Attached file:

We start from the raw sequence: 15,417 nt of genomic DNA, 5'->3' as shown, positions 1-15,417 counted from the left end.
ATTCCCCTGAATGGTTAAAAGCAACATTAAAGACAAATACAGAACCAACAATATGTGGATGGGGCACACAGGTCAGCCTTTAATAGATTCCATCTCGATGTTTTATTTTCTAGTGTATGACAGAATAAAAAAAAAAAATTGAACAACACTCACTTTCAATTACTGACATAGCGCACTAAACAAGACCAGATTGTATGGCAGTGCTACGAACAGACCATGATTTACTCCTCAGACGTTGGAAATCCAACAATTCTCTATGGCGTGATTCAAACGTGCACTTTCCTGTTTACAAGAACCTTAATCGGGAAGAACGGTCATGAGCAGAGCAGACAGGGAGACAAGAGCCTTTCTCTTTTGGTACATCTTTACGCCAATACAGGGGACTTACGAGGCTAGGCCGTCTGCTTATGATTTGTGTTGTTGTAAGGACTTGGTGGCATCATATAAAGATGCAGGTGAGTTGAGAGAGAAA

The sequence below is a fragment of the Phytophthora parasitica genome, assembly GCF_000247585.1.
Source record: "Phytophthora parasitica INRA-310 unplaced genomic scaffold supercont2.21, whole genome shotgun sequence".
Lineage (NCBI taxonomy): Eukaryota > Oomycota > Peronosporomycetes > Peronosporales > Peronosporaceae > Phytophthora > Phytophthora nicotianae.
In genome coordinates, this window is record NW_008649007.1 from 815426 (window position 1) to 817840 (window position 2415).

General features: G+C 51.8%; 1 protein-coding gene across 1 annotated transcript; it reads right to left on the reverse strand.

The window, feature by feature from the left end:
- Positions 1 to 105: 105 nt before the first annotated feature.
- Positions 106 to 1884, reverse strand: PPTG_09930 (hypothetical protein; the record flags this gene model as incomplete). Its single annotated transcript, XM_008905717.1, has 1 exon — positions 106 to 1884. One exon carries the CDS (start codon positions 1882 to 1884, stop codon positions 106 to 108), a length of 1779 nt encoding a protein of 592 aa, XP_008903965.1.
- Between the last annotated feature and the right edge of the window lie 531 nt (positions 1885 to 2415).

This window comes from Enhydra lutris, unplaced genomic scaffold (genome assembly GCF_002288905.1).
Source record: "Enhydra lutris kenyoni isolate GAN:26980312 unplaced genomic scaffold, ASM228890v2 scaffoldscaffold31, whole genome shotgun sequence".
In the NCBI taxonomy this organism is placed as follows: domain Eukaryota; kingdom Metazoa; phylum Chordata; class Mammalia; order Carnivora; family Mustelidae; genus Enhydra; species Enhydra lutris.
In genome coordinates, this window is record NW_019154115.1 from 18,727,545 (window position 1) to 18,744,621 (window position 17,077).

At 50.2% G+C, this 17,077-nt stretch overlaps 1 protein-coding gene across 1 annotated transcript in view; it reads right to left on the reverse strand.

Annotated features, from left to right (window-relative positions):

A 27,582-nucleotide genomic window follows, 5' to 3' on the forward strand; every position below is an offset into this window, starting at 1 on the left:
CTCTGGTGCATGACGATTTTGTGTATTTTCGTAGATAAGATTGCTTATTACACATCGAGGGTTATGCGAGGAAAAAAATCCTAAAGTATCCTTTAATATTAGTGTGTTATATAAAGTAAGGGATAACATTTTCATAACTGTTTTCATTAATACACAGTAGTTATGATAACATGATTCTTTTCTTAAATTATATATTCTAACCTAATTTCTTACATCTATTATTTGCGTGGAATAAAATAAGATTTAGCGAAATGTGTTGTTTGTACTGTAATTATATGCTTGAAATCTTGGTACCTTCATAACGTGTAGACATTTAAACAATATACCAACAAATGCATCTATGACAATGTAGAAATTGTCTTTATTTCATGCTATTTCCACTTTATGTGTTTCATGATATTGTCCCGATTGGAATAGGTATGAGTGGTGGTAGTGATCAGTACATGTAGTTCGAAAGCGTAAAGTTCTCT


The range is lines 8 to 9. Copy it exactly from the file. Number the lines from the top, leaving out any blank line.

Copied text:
The window, feature by feature from the left end:
- Positions 1 to 105: 105 nt before the first annotated feature.